Joe Schmidt tackles issue of poor defence in Twickenham defeat

Ireland coach dismisses conjecture about Rory Best’s captaincy as ‘external noise’

Ireland coach Joe Schmidt during a squad session at Carton House, Co Kildare. On Sunday he will sit down with his assistant coaches to pick a 31-man squad for Japan. Photgraph: Billy Stickland/Inpho

Ireland coach Joe Schmidt during a squad session at Carton House, Co Kildare. On Sunday he will sit down with his assistant coaches to pick a 31-man squad for Japan. Photgraph: Billy Stickland/Inpho

 

The Principality stadium in Cardiff on Saturday represents a final opportunity to plea bargain in performance terms for a place in the Ireland squad that travels to the Rugby World Cup in Japan.

On Sunday Ireland head coach Joe Schmidt will sit down with his assistant coaches to pick a 31-man squad and will then inform the players before submitting a list to World Rugby on Monday in keeping with tournament regulations.

The composition of the travelling party won’t be made public until Sunday week, the day after Ireland host Wales at the Aviva Stadium, a match that essentially will have no bearing, injuries notwithstanding, on the make-up of the Irish squad travelling to Japan.

The clamour for a green shirt in Cardiff following last weekend’s Twickenham thrashing has brought an edge to training, some seeking atonement, others desperate for a chance to roll the dice, especially the players who have yet to feature in a World Cup warm-up match; the seven who fall into that category will hope that Schmidt is munificent and the indications are he will be in selection terms for those that are fit.

It’s been a long time since the New Zealander hosted a pre-game media briefing in a match week outside the team announcement but he was front and centre on Tuesday lunch-time to drill down a little deeper into the England defeat.

Reflection

It certainly wasn’t all doom and gloom on reflection, reiterating that Ireland and England were at different stages of the pre-World Cup prep cycle without looking to excuse either the result or performance.

He didn’t shy away from discussing issues that rankled, one of which related to errors in the defence particularly for tries scored by England’s Maro Itoje and Joe Cokanasiga. “Maro Itoje when he went through the front door, that’s one of the worst scores for us to give up.

“We’ve got two props, one is kind of not sure what he’s doing and the other one steps sideways, instead of stepping off the line and Itoje goes straight through. So that was particularly disappointing.

“We decided to defend a certain way off a scrum and three guys do that system and one guy decides not to; Cokanasiga goes straight through and runs 35 metres to score. Now that’s left a little bit of a scar, to be honest, and the only way that scar heals is by making sure there’s clarity and next time out getting some more certainly in what you’re doing.

“We’ve got a count of 37 missed tackles. For us to be below 80 per cent in a tackle count when we’re looking for 90 per cent plus, we know we can’t afford to offer a team the size, the skill and experience of England that amount of latitude. And we gave them way too much latitude.”

‘External noise’

Schmidt dismissed the conjecture about Rory Best captain as “external noise” pointing out that there is “no internal noise” within the squad of that ilk. “Probably for Rory it is that internal noise that is most relevant to him because that is where the decisions are going to be made.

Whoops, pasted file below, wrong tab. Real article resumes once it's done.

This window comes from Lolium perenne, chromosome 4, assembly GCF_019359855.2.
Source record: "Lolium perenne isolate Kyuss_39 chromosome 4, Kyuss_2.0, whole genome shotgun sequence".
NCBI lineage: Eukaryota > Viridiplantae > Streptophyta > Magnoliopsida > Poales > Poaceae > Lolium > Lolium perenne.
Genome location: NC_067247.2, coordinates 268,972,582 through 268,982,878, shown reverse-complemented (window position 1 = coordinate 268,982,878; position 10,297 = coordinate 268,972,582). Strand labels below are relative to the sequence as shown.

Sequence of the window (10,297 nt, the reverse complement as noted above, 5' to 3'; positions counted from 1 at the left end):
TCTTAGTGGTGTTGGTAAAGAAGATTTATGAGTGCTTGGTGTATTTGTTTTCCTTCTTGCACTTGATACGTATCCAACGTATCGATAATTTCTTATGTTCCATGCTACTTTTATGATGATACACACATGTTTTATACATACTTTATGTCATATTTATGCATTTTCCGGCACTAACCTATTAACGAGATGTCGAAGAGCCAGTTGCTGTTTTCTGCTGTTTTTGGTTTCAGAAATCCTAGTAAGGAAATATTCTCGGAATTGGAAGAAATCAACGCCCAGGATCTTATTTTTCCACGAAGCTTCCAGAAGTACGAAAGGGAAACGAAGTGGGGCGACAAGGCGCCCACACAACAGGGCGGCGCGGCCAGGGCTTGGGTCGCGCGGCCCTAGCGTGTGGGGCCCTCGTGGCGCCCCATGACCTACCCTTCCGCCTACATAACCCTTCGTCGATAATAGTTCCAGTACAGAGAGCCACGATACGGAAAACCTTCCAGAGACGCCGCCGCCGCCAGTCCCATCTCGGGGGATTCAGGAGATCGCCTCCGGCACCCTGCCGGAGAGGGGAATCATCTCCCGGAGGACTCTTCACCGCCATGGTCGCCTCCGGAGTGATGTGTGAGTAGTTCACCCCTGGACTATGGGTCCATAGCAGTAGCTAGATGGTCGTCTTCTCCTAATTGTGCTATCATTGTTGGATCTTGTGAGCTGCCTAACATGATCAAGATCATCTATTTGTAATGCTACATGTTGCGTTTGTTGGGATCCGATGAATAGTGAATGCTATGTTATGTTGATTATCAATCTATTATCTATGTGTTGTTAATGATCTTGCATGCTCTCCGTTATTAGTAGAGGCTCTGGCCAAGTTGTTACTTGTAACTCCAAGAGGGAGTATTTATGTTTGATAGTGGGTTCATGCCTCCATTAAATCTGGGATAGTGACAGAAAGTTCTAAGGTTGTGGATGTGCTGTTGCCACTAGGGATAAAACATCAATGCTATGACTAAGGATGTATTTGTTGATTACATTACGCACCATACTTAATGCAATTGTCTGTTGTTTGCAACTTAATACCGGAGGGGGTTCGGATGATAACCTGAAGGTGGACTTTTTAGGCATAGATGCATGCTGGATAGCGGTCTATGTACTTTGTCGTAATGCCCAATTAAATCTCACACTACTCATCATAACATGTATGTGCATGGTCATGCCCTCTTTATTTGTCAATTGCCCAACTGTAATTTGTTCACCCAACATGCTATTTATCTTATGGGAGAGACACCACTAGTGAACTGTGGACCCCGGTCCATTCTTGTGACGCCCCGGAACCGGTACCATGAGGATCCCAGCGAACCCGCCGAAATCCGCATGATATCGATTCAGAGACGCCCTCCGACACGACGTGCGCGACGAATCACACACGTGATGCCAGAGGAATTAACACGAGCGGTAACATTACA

“No roles have been finalised until we name our 31 so no one takes anything for granted. Rory is currently captain and he’ll continue to be captain until further notice really and if that notice comes in the short term than that’s a discussion I’ll have with Rory but at this stage it’s not on our agenda.” 

Later in the conference he briefly revisited the numerical imbalance in relation to the hookers. “We talked about Rory earlier, whether it’s Rob Herring, Niall Scannell or Seán Cronin, they’re all competing for three spots and there are four of them.

“That’s healthy to a point in the way that they help each other and drag each other forward. It was great the way the lineout callers and the hookers got together and started problem solving. I do believe you’ll see solutions and adaptations over the next two weeks because our lineout traditionally has been a massive strength of our game.

“To say that suddenly after one poor performance that you need to throw things out is a bit of a knee-jerk reaction.

“I can’t guarantee it’s (the performance against England) an aberration, but if you have been working with a group for 6½ years, and one time and one time only, they let a game get away from them to that extent in offering up that much lineout ball to opposition, missing that many tackles, then I have real confidence that this group will turn this around.”

Jack Carty will start at outhalf with Sexton given 20 minutes off the bench. “Ross (Byrne) didn’t train on Monday, he got a number of bangs so, it’s highly likely that will mean Jack (Carty) will start. If Johnny’s (Sexton) involved he will probably come off the bench. We’d limit his game-time to maybe 20/25 minutes and then try and get him 65 minutes against Wales the following week. That might be a rough sketch of where we are at the moment and then we’ll see how that is.”

Is Sexton wasn’t ready then Byrne might bench although Schmidt did add the rider that “we might even change it up again on the basis of thinking ahead in (the event) that we take two outhalves and three scrumhalves, who else in the backline can cover that outhalf spot. I guess we’ll look at our options there.

“So, there are guys who are going to get an opportunity this weekend and if they perform better than any player who played last weekend then there is always a contest and you have got to keep that contest live.”  

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